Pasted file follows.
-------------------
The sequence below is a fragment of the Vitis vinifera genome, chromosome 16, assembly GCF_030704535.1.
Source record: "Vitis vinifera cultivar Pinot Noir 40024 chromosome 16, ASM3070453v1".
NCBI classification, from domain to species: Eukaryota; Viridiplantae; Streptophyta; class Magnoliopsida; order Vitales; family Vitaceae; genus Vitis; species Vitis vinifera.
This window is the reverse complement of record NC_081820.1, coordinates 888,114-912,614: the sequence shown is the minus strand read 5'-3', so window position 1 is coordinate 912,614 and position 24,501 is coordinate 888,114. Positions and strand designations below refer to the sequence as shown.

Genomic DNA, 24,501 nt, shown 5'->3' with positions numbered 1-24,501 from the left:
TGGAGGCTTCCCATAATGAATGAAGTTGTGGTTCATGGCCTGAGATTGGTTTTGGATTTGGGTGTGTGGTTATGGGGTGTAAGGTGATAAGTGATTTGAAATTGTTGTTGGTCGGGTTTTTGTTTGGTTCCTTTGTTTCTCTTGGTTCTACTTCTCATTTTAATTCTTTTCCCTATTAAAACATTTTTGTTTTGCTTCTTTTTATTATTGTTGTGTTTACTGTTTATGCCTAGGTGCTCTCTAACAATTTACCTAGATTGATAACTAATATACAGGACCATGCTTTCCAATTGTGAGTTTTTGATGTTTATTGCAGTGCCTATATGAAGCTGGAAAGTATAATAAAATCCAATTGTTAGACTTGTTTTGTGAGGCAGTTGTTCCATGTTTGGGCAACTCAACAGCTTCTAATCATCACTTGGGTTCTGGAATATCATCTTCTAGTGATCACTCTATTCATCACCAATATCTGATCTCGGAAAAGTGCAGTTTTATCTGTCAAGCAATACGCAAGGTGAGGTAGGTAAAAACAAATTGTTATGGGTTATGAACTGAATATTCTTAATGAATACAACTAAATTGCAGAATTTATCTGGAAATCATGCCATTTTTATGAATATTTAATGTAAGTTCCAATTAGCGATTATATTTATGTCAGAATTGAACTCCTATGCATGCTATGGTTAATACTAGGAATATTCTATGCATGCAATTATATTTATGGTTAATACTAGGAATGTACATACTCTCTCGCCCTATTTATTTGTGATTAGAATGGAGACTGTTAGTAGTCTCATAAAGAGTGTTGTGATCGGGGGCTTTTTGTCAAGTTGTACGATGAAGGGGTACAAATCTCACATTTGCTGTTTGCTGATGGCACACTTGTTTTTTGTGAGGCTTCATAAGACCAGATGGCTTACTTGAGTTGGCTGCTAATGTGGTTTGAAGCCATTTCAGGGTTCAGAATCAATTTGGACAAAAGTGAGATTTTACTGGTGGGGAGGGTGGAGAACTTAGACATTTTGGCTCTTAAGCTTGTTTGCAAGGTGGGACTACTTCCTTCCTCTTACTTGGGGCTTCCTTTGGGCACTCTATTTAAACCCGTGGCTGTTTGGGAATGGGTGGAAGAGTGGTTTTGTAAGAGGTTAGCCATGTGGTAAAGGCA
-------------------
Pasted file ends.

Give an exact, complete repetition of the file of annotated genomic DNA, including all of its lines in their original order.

The sequence below is a fragment of the Vitis vinifera genome, chromosome 16, assembly GCF_030704535.1.
Source record: "Vitis vinifera cultivar Pinot Noir 40024 chromosome 16, ASM3070453v1".
NCBI classification, from domain to species: Eukaryota; Viridiplantae; Streptophyta; class Magnoliopsida; order Vitales; family Vitaceae; genus Vitis; species Vitis vinifera.
This window is the reverse complement of record NC_081820.1, coordinates 888,114-912,614: the sequence shown is the minus strand read 5'-3', so window position 1 is coordinate 912,614 and position 24,501 is coordinate 888,114. Positions and strand designations below refer to the sequence as shown.

Genomic DNA, 24,501 nt, shown 5'->3' with positions numbered 1-24,501 from the left:
TGGAGGCTTCCCATAATGAATGAAGTTGTGGTTCATGGCCTGAGATTGGTTTTGGATTTGGGTGTGTGGTTATGGGGTGTAAGGTGATAAGTGATTTGAAATTGTTGTTGGTCGGGTTTTTGTTTGGTTCCTTTGTTTCTCTTGGTTCTACTTCTCATTTTAATTCTTTTCCCTATTAAAACATTTTTGTTTTGCTTCTTTTTATTATTGTTGTGTTTACTGTTTATGCCTAGGTGCTCTCTAACAATTTACCTAGATTGATAACTAATATACAGGACCATGCTTTCCAATTGTGAGTTTTTGATGTTTATTGCAGTGCCTATATGAAGCTGGAAAGTATAATAAAATCCAATTGTTAGACTTGTTTTGTGAGGCAGTTGTTCCATGTTTGGGCAACTCAACAGCTTCTAATCATCACTTGGGTTCTGGAATATCATCTTCTAGTGATCACTCTATTCATCACCAATATCTGATCTCGGAAAAGTGCAGTTTTATCTGTCAAGCAATACGCAAGGTGAGGTAGGTAAAAACAAATTGTTATGGGTTATGAACTGAATATTCTTAATGAATACAACTAAATTGCAGAATTTATCTGGAAATCATGCCATTTTTATGAATATTTAATGTAAGTTCCAATTAGCGATTATATTTATGTCAGAATTGAACTCCTATGCATGCTATGGTTAATACTAGGAATATTCTATGCATGCAATTATATTTATGGTTAATACTAGGAATGTACATACTCTCTCGCCCTATTTATTTGTGATTAGAATGGAGACTGTTAGTAGTCTCATAAAGAGTGTTGTGATCGGGGGCTTTTTGTCAAGTTGTACGATGAAGGGGTACAAATCTCACATTTGCTGTTTGCTGATGGCACACTTGTTTTTTGTGAGGCTTCATAAGACCAGATGGCTTACTTGAGTTGGCTGCTAATGTGGTTTGAAGCCATTTCAGGGTTCAGAATCAATTTGGACAAAAGTGAGATTTTACTGGTGGGGAGGGTGGAGAACTTAGACATTTTGGCTCTTAAGCTTGTTTGCAAGGTGGGACTACTTCCTTCCTCTTACTTGGGGCTTCCTTTGGGCACTCTATTTAAACCCGTGGCTGTTTGGGAATGGGTGGAAGAGTGGTTTTGTAAGAGGTTAGCCATGTGGTAAAGGCA